Mississippi voters could have to start showing photo identification at the polls by the June 2014 federal primaries, Secretary of State Delbert Hosemann said Tuesday after the U.S. Supreme Court ruled certain state and local governments no longer need federal approval to change their own election laws or procedures. The Voting Rights Act of 1965 has required Mississippi and other areas with a history of racial discrimination, mainly in the South, to get clearance for changes as large as implementing a voter ID law to as small as relocating a precinct. Justices said the Voting Rights Act does not reflect racial progress made in the United States over the past 48 years, even after it was last renewed in 2006. They said the preclearance portion of the law can’t be enforced unless Congress comes up with a new formula to determine which state or local governments should be covered, based on what Chief Justice John Roberts called “current conditions” in the United States.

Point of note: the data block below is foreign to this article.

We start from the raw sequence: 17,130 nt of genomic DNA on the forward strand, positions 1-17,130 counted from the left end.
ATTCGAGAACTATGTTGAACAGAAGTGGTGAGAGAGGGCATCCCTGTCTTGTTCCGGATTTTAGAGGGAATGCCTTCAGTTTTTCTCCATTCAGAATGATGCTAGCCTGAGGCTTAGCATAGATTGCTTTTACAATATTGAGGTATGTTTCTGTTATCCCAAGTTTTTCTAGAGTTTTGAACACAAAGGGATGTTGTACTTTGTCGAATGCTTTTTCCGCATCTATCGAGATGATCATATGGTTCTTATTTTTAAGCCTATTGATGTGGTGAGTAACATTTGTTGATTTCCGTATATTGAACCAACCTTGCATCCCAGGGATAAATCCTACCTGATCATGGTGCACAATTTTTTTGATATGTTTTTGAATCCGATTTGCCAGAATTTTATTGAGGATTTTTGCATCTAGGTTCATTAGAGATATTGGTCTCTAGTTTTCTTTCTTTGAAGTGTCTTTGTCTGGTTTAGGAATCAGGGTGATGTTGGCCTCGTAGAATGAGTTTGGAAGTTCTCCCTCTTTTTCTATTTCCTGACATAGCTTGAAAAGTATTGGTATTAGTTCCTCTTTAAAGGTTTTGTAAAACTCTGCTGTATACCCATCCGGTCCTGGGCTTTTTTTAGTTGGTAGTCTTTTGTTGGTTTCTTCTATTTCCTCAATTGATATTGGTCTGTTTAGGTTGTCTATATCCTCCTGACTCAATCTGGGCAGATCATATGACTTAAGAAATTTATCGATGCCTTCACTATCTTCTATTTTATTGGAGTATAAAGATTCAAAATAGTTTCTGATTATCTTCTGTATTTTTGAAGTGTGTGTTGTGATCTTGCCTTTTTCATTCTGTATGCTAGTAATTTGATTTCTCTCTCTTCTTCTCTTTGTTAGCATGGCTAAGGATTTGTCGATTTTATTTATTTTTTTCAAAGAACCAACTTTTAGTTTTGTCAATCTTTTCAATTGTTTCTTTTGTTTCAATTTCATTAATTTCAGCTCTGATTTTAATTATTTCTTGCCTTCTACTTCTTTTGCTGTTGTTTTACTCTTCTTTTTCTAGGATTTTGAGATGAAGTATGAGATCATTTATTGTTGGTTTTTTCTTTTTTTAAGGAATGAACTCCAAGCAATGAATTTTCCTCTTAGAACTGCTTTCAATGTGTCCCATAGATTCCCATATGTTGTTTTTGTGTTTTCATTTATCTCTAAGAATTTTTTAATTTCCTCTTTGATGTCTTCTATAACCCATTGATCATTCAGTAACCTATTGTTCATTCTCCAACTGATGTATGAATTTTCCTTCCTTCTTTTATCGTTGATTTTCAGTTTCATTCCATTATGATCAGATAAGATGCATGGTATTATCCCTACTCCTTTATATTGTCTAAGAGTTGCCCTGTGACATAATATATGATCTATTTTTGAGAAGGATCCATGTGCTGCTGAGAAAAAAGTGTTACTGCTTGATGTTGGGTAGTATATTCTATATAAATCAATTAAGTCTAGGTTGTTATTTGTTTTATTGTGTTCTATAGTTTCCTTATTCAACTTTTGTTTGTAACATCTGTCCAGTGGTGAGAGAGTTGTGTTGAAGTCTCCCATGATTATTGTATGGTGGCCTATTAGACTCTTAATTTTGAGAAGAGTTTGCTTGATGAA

Many Republican officials in Mississippi, including Hosemann, applauded the ruling and said people in the state have embraced nondiscriminatory voting procedures.
“We’re not the same old Mississippi that our fathers’ fathers were,” said Hosemann, the state’s top elections official, said during a news conference at the state Capitol.
However, Democratic U.S. Rep. Bennie Thompson, the only black member of Mississippi’s congressional delegation, said the ruling “guts the most critical portion of the most important civil rights legislation of our time.”